Section 24 – feeling the pain
Section 24 was one of the most controversial changes to the buy-to-let market in recent years, and just one year in, we are starting to see the impact.
During my time working with the National Landlords Association I can recall lots of surveys taking place in the landlord community - all designed to gain an understanding about how landlords intended to adapt their businesses in response to forth coming changes and new legislation.
There was an overwhelming indication from most of these that landlords intended to exit the market, reduce their portfolios or restructure their businesses.
At the time, I doubted this, and found it rather easier to believe the research which indicated that in the majority of cases, the typical landlord would actually do nothing until they felt the pain from any changes. I’m afraid to say that’s exactly what we are seeing now.
Section 24, you see, has starting to bite, hard. And for some landlords it’s pretty painful.
Perhaps the most pain is being felt by traditional landlords that have built up their portfolios over the past twenty years using traditional interest only, buy-to-let mortgages. Often the strategy for such landlords would be to enjoy the monthly cash flow from their portfolios, with plans in years to come sell off their properties, paying back the capital borrowed and retaining any excess as profits.
The main point here is that capital hasn’t been paid down, and mortgage interest is a huge part of their monthly expenditure.
I was talking to one landlord just this week who told me that he is looking at sliding from a 90k a year profit to a 90k a year loss over the next 4 years - purely based on the introduction of section 24! His only options are to sell up or face bankruptcy.
To put this into perspective, if you are a Landlord with 75-100 properties, then its quite conceivable that your mortgage interest may be around 500k a year (based where I work in Yorkshire, at least). In that scenario, on last years’ tax return, 100k of that mortgage interest will essentially have been classed as profit, catapulting that landlord into higher rate tax brackets and eating into their actual income, which they have relied upon for the past how ever many years as their main income.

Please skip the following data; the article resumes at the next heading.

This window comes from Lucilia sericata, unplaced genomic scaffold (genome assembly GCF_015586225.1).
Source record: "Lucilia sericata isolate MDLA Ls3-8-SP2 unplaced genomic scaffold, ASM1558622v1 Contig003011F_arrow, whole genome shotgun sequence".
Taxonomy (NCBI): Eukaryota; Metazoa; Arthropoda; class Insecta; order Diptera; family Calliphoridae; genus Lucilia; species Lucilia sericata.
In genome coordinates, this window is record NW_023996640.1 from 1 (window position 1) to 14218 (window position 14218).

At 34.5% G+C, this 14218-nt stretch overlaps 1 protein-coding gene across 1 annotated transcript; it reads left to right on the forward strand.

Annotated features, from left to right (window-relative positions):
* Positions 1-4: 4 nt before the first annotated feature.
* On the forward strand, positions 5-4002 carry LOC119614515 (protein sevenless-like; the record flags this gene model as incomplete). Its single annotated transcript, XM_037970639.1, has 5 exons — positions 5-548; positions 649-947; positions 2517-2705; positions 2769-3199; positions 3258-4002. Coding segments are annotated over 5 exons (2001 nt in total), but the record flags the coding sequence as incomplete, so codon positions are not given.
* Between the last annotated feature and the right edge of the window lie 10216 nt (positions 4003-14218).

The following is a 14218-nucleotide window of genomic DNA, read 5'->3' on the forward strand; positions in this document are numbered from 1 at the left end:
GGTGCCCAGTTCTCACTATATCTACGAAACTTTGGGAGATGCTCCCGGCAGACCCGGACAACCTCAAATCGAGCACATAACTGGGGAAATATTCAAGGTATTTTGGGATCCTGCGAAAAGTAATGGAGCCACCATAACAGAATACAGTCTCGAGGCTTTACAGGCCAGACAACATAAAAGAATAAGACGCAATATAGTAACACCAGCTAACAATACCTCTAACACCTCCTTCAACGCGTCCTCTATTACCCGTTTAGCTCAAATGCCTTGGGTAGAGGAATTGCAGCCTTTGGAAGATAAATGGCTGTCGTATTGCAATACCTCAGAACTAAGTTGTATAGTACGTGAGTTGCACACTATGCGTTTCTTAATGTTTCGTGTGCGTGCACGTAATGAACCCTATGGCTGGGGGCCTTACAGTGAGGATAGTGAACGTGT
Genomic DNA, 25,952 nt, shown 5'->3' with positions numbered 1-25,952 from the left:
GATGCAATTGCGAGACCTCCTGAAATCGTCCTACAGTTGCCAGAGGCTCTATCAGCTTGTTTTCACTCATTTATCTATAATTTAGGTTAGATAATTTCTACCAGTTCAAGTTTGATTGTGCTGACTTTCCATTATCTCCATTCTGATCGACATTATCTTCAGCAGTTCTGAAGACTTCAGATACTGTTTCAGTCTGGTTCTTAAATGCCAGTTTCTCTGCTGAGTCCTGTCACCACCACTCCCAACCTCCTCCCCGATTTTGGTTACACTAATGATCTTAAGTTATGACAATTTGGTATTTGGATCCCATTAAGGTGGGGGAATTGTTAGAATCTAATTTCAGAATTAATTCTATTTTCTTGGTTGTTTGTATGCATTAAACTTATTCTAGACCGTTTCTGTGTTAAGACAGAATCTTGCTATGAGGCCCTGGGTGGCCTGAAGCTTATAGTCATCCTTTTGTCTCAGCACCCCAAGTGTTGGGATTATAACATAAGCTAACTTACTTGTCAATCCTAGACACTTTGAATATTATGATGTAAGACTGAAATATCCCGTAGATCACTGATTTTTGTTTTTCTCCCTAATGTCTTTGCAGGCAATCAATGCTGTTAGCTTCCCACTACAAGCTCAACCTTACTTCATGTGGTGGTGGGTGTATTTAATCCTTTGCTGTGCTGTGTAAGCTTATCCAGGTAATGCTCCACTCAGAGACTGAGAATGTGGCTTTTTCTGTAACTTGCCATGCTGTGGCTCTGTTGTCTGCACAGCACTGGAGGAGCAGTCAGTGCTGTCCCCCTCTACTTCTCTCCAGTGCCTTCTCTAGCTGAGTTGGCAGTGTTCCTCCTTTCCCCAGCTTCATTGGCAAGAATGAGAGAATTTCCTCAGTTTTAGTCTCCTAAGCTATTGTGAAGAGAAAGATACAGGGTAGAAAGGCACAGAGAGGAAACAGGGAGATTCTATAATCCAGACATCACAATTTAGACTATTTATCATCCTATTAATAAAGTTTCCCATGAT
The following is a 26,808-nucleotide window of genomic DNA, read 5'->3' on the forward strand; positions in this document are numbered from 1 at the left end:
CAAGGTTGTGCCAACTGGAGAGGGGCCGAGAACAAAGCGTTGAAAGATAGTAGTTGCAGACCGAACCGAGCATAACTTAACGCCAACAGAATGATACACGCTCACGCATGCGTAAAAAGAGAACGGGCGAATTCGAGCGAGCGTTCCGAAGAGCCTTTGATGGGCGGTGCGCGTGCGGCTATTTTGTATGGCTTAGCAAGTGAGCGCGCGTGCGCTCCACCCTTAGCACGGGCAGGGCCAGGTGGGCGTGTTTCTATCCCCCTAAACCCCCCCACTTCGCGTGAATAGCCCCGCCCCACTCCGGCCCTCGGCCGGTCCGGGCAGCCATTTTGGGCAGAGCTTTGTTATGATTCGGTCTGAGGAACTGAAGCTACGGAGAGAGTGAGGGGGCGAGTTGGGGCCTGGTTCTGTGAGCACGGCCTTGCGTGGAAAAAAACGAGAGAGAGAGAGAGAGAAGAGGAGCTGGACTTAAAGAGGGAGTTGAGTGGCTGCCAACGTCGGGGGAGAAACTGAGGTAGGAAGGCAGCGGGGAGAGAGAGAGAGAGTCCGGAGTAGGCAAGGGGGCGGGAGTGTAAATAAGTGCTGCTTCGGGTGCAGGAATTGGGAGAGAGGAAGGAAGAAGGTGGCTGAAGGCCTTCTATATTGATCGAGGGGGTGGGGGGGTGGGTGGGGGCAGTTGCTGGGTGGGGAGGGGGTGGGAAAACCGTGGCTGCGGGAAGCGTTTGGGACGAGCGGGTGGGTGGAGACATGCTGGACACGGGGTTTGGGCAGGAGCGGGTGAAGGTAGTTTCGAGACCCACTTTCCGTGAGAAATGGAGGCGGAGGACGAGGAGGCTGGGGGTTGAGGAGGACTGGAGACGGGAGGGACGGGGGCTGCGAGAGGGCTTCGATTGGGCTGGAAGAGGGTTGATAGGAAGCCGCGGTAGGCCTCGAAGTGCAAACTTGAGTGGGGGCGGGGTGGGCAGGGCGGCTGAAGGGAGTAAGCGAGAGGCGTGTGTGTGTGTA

Whilst it’s difficult for people in general to have much sympathy for portfolio landlords who have enjoyed good profits for many years, the real point being missed is that there is more of them than you may think, and they house a lot of people! There is already a housing crisis in this country, and this is shaping up to become part of it.
In the shorter term, how is the market reacting? I think there’ll be some very interesting changes ahead.
I’m seeing traditional landlords looking to reduce their portfolios and sell properties off at 10-15% below market value. I’m seeing landlords looking at reducing portfolio’s down from 50 units to 10 in order to become mortgage free. I’m also seeing landlords finally exploring transferring the beneficial use of their properties into limited companies - at great expense - in order to avoid the legislation!
Interestingly landlords and investors are starting to change how they finance and invest, for instance collating and pulling together funds from trusted sources (friends and families) and turning their backs on traditional lending.
All of this is in response to just a 20% cut in allowable mortgage interest. As the scale continues to slide up, you can only imagine what we’ll be seeing in 2-3 years’ time. Interesting times are ahead.